Andersson et al. [16, 17] reported that backrest reclination and a convex lumbar support are able to increase lumbar lordosis. Their study showed a wide range of lumbar curvature changes. Our results revealed that subjects are able to make use of two movement strategies. While changes in spinal posture in the reclined seating positions seemed to result from hip joint rotation in subjects 2, 4, and 5 (same or reduced curvature while reclining), subjects 1 and 3 presented a largely lumbar segment movement (increased lumbar curvature while reclining). The thoracic curvature angles were very similar for all subjects in the two sitting positions, which could be explained by the backrest support as well as the more rigid structural anatomy of the thoracic part of the spine .
The findings of this study suggest that a wide range of seating posture adaptation is possible through modification of chair posture. While additional research is required to elucidate the role of prolonged static sitting on pathologies of the back, dynamic seating options might play a key role in maintaining spinal health, especially in subjects with desk jobs. The current study provides a basic understanding of the spinal rhythm while moving from an upright into a reclined sitting position.
Conflict of Interests
There is no conflict of interests.
The authors would like to thank Vitra AG for the financial support and Dr. med. Jaroslav Naxera for the technical support at the Upright MRI Center, Zurich.
- A. M. Lis, K. M. Black, H. Korn, and M. Nordin, “Association between sitting and occupational LBP,” European Spine Journal, vol. 16, no. 2, pp. 283–298, 2007.
- J. Winkel and K. Jorgensen, “Evaluation of foot swelling and lower-limb temperatures in relation to leg activity during long-term seated office work,” Ergonomics, vol. 29, no. 2, pp. 313–328, 1986.
- S. A. Naqvi, “Study of forward sloping seats for VDT workstations,” Journal of Human Ergology, vol. 23, no. 1, pp. 41–49, 1994.
- K. O'Sullivan, P. O'Dea, W. Dankaerts, P. O'Sullivan, A. Clifford, and L. O'Sullivan, “Neutral lumbar spine sitting posture in pain-free subjects,” Manual Therapy, vol. 15, no. 6, pp. 557–561, 2010.
- M. M. Williams, J. A. Hawley, R. A. McKenzie, and P. M. Van Wijmen, “A comparison of the effects of two sitting postures on back and referred pain,” Spine, vol. 16, no. 10, pp. 1185–1191, 1991.
- P. O'Sullivan, “Diagnosis and classification of chronic low back pain disorders: maladaptive movement and motor control impairments as underlying mechanism,” Manual Therapy, vol. 10, no. 4, pp. 242–255, 2005.
- D. Hoy, P. Brooks, F. Blyth, and R. Buchbinder, “The Epidemiology of low back pain,” Best Practice and Research, vol. 24, no. 6, pp. 769–781, 2010.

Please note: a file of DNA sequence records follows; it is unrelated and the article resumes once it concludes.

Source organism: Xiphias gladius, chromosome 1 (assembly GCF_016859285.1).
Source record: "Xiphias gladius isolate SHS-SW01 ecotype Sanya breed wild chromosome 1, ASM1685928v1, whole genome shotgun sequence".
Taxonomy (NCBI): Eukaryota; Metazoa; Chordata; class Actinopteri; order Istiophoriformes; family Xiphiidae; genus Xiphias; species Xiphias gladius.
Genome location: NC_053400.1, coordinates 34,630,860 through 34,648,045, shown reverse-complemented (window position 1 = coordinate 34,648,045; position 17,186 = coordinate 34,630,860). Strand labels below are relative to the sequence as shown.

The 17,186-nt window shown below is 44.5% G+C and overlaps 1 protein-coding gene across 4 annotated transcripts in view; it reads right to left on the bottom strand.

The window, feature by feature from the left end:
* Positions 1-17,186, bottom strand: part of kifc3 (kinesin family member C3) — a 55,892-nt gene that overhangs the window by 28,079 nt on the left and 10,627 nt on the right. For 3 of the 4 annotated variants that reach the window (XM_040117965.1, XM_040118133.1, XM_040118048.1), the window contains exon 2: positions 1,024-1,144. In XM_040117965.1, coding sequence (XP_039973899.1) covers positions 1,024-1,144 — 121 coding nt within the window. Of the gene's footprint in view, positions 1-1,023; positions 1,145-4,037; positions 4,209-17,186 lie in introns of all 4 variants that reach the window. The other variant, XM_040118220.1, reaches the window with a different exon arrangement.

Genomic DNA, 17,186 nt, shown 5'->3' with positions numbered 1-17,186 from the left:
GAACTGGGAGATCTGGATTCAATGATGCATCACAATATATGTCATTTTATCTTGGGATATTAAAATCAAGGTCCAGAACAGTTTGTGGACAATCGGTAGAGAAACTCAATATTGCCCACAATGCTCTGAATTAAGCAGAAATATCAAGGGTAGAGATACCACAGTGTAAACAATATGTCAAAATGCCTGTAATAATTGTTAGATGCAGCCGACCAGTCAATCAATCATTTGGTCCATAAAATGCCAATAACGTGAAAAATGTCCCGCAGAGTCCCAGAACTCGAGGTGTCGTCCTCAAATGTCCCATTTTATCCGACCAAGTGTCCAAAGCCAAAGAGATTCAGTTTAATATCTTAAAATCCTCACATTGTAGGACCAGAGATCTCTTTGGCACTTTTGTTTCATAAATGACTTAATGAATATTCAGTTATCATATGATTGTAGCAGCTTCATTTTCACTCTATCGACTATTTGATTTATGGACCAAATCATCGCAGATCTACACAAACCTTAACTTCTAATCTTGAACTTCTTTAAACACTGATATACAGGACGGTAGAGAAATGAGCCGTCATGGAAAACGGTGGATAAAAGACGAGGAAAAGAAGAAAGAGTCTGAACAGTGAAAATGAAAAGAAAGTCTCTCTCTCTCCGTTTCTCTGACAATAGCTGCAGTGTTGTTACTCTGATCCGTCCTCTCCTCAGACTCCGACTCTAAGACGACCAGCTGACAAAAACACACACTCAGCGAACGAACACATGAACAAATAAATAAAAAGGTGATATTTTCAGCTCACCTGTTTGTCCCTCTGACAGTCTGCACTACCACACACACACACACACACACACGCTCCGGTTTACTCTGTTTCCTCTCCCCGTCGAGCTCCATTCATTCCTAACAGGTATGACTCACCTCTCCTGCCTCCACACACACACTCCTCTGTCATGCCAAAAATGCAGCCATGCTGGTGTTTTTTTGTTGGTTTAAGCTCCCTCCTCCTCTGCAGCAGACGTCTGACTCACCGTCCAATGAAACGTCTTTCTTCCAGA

- J. McBeth and K. Jones, “Epidemiology of chronic musculoskeletal pain,” Best Practice and Research, vol. 21, no. 3, pp. 403–425, 2007.
- M. H. Pope, K. L. Goh, and M. L. Magnusson, “Spine ergonomics,” Annual Review of Biomedical Engineering, vol. 4, pp. 49–68, 2002.
- J. H. van Dieën, M. P. De Looze, and V. Hermans, “Effects of dynamic office chairs on trunk kinematics, trunk extensor EMG and spinal shrinkage,” Ergonomics, vol. 44, no. 7, pp. 739–750, 2001.
- L. Groenesteijn, P. Vink, M. de Looze, and F. Krause, “Effects of differences in office chair controls, seat and backrest angle design in relation to tasks,” Applied Ergonomics, vol. 40, no. 3, pp. 362–370, 2009.
- D. Baumgartner, R. Zemp, R. List et al., “The spinal curvature of three different sitting positions analysed in an open MRI scanner,” The Scientific World Journal, vol. 2012, Article ID 184016, 7 pages, 2012.
- H. N. Modi, S. W. Suh, H. Song, J. Yang, H. Kim, and C. H. Modi, “Differential wedging of vertebral body and intervertebral disc in thoracic and lumbar spine in adolescent idiopathic scoliosis-a cross sectional study in 150 patients,” Scoliosis, vol. 3, no. 1, p. 11, 2008.
- G. Fehér and A. Szunyoghy, Menschliche Anatomie, Tandem Verlag GmbH, Berlin, Germany, 2006.
- M. A. Mayoux-Benhamou, M. Revel, C. Vallee, R. Roudier, J. P. Barbet, and F. Bargy, “Longus colli has a postural function on cervical curvature,” Surgical and Radiologic Anatomy, vol. 16, no. 4, pp. 367–371, 1994.
- G. B. Andersson, R. W. Murphy, R. Ortengren, and A. L. Nachemson, “The influence of backrest inclination and lumbar support on lumbar lordosis,” Spine, vol. 4, no. 1, pp. 52–58, 1979.
- B. J. Andersson, R. Ortengren, and A. L. Nachemson, “The sitting posture: an electromyographic and discometric study,” Orthopedic Clinics of North America, vol. 6, no. 1, pp. 105–120, 1975.
- L. B. Brasiliense, B. C. Lazaro, P. M. Reyes, S. Dogan, N. Theodore, and N. R. Crawford, “Biomechanical contribution of the rib cage to thoracic stability,” Spine, vol. 36, no. 26, pp. E1686–E1693, 2011.
Copyright © 2013 Roland Zemp et al. This is an open access article distributed under the Creative Commons Attribution License, which permits unrestricted use, distribution, and reproduction in any medium, provided the original work is properly cited.